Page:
A series of problems, rather than any single problem, led to the stunning turn of events for Toyota, which until recently was America's most popular automaker. Last month I wrote a post in which I mentioned that Toyota's use of common parts and designs across multiple product lines, a key tenet of lean manufacturing, contributed to its problems. I got plenty of comments, many of which accused me of attacking lean, which was not my intent.
Again, a whole host of problems, with new ones surfacing every day, are to blame. With almost any issue, it's our natural tendency to look for one or two obvious problems, but it's rarely realistic -- and certainly not in Toyota's case. As lean expert Jamie Flinchbaugh notes in a blog post, complex problems are complex. So there won't be an "ah-hah" moment or a single issue to rectify.
It now looks as if Toyota's dysfunctional corporate culture, rather than a defective technology or flawed manufacturing process, may end up with the lion's share of the blame. A Los Angeles Times article describes a culture with huge gaps in governance, in which different U.S. divisions did not share data with each other and were kept in the dark about decisions emanating from corporate HQ in Japan. The article quotes John Jula, former engineering manager at Toyota's technical center in Ann Arbor, Mich.:
You know the joke that every bank branch has a president -- well, every Toyota facility has a president, and one can't tell another what to do.
Another former Toyota employee, responsible for regulatory compliance, recalled that he was assigned in 1979 to collect information requested by U.S. safety regulators about sticking gas pedals in the Celica model. The data was sent to Toyota's engineering operations in Japan, and when he later reviewed Toyota's submission to the National Highway Traffic Safety Administration, he found the information he had gathered had vanished.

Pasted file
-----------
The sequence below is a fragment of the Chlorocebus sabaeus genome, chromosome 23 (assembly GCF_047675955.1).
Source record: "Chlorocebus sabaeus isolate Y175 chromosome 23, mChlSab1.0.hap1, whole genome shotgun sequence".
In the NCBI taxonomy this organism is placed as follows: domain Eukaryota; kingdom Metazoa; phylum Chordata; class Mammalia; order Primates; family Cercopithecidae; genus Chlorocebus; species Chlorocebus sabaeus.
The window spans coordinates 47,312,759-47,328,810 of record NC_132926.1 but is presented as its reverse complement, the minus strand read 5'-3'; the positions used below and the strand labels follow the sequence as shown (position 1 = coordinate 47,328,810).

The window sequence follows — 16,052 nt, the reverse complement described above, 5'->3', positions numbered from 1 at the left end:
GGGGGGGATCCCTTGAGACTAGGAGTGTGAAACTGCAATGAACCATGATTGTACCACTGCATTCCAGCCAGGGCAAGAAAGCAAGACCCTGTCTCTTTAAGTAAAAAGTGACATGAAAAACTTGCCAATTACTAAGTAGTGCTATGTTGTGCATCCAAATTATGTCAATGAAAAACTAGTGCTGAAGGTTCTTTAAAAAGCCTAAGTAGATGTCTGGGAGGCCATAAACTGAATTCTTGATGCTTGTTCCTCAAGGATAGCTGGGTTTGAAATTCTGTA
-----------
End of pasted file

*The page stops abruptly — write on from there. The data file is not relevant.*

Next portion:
Former Toyota attorney Dimitrios Biller, who defended the company in liability suits, said though he knew documents he requested for trials were housed at Toyota offices in Washington, Ann Arbor and Kentucky, he had to request them from Japan. He said:
Everything had to come through Toyota City [the Japanese headquarters] before I could see it.
This kind of culture isn't exclusive to Toyota. Robert Bea, a UC-Berkeley professor who has accumulated about 800 case studies of corporate and government-agency meltdowns, said Toyota's problems are similar to those that allowed NASA and the Army Corps of Engineers to ignore problems that ultimately led to the Columbia space shuttle and Hurricane Katrina disasters.
This serves as yet another reminder that corporate governance is important, a lesson often conveyed by blogger Lora Bentley, who covers regulatory and compliance issues for IT Business Edge. In July, Lora highlighted a positive correlation between between a company's corporate governance practices and its stock prices.